Fish, aquatic mammals and other forms of life in the riparian zone are very sensitive to herbicides and pesticides. So much so that the United States Forest Service is forbidden by law to spray within its national forest jurisdictions. Even the inert ingredients of herbicides have been known to be a severe hazard to fish. Many of the toxic compounds break down into estrogen like chemicals that mutate young fish and prevent them from reproducing.

For that reason our local watershed council recommends mechanical noxious weed removal. The above image of machine piled blackberries is directly adjacent to the berry covered stream.

thumbnail imageJoe Hall stream gageThe stream gage at Joe Hall Creek and Elk Creek. thumbnail image thumbnail image

The first phase of the work consisted of gathering the data needed to estimate what the potential maximum stream conditions might be. We also seek to establish a baseline of current conditions in the hope that we will be able to estimate the impact of the habitat restoration on fundamental ecological elements of the watershed. We placed a stream gage on the down stream side of the concrete box culvert at the mouth of Joe Hall creek where it flows into Elk Creek. This gage is used to gather the depth of water and hence the volume of water flowing in the stream at various times of the year. Daily I read the gage and place the information into a data base along with the record of any rainfall.

We have diligently kept a daily record of stream flow and rain fall amounts since 2005 prior to the habitat structure building implementation phase of the project. Graphs of these records are posted here and can be viewed by selecting the graphs thumbnail above.

thumbnail imageStream aggregate sizeStream morphological evidence. thumbnail imageStream aggregate sizeStream morphological evidence

Anadromous fish, like salmon and steelhead trout, need specially sized stones and gravel to be able to do their nest building. Their nests are called redds. These materials were readily provided for them naturally when the stream was pristine and untouched. Modern forest management practices all but destroyed the streams ability to retain the needed aggregates for nest building. Because woody debris was removed from the streams and vegetation along the stream banks. Soon the streams became nothing but erosion gullies. The size of the rocks in the stream bed tells us a lot about the flow of the stream during winter months. It also makes a good “base line measurement” to determine if our instream restoration work is repairing the stream.

thumbnail imageStream aggregate sizeStream morphological evidence. thumbnail imageStream aggregate sizeStream morphological evidence thumbnail imageStream aggregate sizeStream morphological evidence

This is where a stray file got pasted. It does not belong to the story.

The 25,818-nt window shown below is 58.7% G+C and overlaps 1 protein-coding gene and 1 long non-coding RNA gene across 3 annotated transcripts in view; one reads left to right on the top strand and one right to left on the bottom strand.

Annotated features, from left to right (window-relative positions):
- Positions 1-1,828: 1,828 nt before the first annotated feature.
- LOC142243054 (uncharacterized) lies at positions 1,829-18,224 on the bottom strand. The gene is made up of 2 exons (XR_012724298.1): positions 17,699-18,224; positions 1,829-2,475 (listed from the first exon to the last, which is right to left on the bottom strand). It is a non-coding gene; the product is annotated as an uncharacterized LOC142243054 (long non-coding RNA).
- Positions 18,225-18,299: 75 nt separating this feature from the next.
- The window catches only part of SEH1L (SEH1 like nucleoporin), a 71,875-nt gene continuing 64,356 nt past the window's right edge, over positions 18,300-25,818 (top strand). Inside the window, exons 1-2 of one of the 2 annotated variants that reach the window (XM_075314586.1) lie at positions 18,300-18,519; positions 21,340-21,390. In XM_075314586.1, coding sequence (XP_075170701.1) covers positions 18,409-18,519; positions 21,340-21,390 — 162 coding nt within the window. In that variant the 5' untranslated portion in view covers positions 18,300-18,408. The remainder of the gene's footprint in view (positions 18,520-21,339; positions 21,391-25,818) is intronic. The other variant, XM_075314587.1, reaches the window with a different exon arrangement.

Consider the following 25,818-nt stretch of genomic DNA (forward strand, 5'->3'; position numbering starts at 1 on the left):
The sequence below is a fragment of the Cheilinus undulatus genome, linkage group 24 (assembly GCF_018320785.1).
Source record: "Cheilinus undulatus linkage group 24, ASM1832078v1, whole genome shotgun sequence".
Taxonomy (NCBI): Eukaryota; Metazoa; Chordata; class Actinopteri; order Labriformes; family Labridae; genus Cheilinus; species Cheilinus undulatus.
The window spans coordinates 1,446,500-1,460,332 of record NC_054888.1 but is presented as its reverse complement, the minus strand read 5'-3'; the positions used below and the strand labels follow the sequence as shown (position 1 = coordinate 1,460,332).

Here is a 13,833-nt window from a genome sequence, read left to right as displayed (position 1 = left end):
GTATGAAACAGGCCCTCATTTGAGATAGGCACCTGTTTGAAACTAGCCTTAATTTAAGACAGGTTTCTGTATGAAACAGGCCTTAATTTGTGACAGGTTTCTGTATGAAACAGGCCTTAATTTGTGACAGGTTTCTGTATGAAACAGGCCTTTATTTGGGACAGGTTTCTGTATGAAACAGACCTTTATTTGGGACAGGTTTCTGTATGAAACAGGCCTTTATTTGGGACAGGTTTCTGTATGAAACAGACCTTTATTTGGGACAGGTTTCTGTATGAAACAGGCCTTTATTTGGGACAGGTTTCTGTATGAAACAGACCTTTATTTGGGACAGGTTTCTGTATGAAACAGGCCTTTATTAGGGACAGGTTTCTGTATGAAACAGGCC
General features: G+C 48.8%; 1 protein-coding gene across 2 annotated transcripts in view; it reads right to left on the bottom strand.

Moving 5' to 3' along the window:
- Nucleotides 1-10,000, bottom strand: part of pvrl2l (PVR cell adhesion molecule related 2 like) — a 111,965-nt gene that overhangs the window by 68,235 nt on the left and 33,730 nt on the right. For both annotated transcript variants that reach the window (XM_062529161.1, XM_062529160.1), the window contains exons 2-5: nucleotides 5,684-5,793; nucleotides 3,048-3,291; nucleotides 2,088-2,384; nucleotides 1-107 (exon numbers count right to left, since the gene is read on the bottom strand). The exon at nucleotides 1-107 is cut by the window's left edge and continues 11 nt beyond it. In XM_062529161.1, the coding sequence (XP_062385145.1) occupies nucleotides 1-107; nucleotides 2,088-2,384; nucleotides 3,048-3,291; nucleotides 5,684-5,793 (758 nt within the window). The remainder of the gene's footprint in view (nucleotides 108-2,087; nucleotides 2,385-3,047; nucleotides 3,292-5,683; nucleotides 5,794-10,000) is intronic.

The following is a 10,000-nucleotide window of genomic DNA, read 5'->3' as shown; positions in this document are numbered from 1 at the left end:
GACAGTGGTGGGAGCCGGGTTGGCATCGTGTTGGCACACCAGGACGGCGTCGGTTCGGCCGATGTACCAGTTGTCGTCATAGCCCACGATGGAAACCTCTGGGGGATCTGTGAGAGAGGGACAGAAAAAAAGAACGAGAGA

The aggregate size information above was taken from the stream bed on the lower end of the stream restoration project area. This information was used to make to help classify the stream's potential for stream rehabilitation. Large cobble stones and boulders like those above do not make good habitat for fish. They say,“The water is flowing too fast and steep”. Joe Hall Creek actually was considered borderline habitat except for one small detail. In the winter of 2004-2005 its fate was sealed by the return of several breeding pairs of Coho Salmon (Oncorhynchus kisutch). It wasn't always so with this stream. It would flow year around and host many young salmonids over the summer months. Hey, if it's good enough for the fish, it's good enough for me!

thumbnail imageStream profileStream Profiling thumbnail imageStream profileStream Profiling thumbnail imageStream profileStream Profiling

The next phase of information gathering centered on getting gradient and cross section profiles of the lower end of the stream. The images above are examples of our effort. Armed with machete', laser level and measuring rods our intrepid crew negotiated the brier patch thickets for a scientific assessment of the downcutting damage that had been done to the stream. This very same profile data was used to determine where and how many various instream structures would be needed to stabilize and reverse the stream damage.

The upper end of the stream did not receive the extensive delineations that this lower end needed. Nevertheless we did several cross section profiles on the upper end at strategic points to get a base line measurement for determining the amount of stream aggradation taking place as a result of the structure placements.

thumbnail imageStream profileStream Profiling thumbnail image